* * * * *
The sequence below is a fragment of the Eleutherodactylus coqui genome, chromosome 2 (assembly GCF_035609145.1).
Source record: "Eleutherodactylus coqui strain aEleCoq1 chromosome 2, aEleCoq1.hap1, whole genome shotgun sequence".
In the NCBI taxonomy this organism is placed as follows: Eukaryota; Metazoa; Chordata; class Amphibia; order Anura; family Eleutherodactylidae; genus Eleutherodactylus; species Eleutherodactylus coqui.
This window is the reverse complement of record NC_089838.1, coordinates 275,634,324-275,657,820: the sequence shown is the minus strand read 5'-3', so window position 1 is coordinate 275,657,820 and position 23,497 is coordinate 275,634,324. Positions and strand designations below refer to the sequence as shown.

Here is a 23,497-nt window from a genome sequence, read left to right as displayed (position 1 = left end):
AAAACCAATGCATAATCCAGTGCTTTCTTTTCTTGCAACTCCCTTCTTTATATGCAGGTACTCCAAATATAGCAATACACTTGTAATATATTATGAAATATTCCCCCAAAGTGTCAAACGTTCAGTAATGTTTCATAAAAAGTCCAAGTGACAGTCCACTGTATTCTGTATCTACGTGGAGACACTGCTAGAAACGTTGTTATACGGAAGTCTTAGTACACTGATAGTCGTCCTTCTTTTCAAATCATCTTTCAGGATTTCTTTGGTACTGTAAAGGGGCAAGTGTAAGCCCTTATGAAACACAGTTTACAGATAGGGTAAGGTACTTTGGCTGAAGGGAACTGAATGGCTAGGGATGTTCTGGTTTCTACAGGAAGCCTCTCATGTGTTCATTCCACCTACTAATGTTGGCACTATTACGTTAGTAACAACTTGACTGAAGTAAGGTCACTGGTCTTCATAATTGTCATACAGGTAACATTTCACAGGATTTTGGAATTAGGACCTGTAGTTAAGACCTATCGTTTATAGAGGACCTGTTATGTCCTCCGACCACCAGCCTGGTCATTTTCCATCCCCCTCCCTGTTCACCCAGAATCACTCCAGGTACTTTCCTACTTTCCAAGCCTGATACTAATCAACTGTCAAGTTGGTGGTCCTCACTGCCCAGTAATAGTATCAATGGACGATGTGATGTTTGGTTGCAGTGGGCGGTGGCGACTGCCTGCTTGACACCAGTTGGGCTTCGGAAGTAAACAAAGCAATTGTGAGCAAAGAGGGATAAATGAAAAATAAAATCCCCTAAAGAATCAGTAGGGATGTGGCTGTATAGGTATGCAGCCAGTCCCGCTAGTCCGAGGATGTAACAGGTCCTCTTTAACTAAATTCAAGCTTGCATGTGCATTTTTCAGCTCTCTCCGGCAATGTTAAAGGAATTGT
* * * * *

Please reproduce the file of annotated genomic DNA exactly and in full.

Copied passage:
The sequence below is a fragment of the Eleutherodactylus coqui genome, chromosome 2 (assembly GCF_035609145.1).
Source record: "Eleutherodactylus coqui strain aEleCoq1 chromosome 2, aEleCoq1.hap1, whole genome shotgun sequence".
In the NCBI taxonomy this organism is placed as follows: Eukaryota; Metazoa; Chordata; class Amphibia; order Anura; family Eleutherodactylidae; genus Eleutherodactylus; species Eleutherodactylus coqui.
This window is the reverse complement of record NC_089838.1, coordinates 275,634,324-275,657,820: the sequence shown is the minus strand read 5'-3', so window position 1 is coordinate 275,657,820 and position 23,497 is coordinate 275,634,324. Positions and strand designations below refer to the sequence as shown.

Here is a 23,497-nt window from a genome sequence, read left to right as displayed (position 1 = left end):
AAAACCAATGCATAATCCAGTGCTTTCTTTTCTTGCAACTCCCTTCTTTATATGCAGGTACTCCAAATATAGCAATACACTTGTAATATATTATGAAATATTCCCCCAAAGTGTCAAACGTTCAGTAATGTTTCATAAAAAGTCCAAGTGACAGTCCACTGTATTCTGTATCTACGTGGAGACACTGCTAGAAACGTTGTTATACGGAAGTCTTAGTACACTGATAGTCGTCCTTCTTTTCAAATCATCTTTCAGGATTTCTTTGGTACTGTAAAGGGGCAAGTGTAAGCCCTTATGAAACACAGTTTACAGATAGGGTAAGGTACTTTGGCTGAAGGGAACTGAATGGCTAGGGATGTTCTGGTTTCTACAGGAAGCCTCTCATGTGTTCATTCCACCTACTAATGTTGGCACTATTACGTTAGTAACAACTTGACTGAAGTAAGGTCACTGGTCTTCATAATTGTCATACAGGTAACATTTCACAGGATTTTGGAATTAGGACCTGTAGTTAAGACCTATCGTTTATAGAGGACCTGTTATGTCCTCCGACCACCAGCCTGGTCATTTTCCATCCCCCTCCCTGTTCACCCAGAATCACTCCAGGTACTTTCCTACTTTCCAAGCCTGATACTAATCAACTGTCAAGTTGGTGGTCCTCACTGCCCAGTAATAGTATCAATGGACGATGTGATGTTTGGTTGCAGTGGGCGGTGGCGACTGCCTGCTTGACACCAGTTGGGCTTCGGAAGTAAACAAAGCAATTGTGAGCAAAGAGGGATAAATGAAAAATAAAATCCCCTAAAGAATCAGTAGGGATGTGGCTGTATAGGTATGCAGCCAGTCCCGCTAGTCCGAGGATGTAACAGGTCCTCTTTAACTAAATTCAAGCTTGCATGTGCATTTTTCAGCTCTCTCCGGCAATGTTAAAGGAATTGT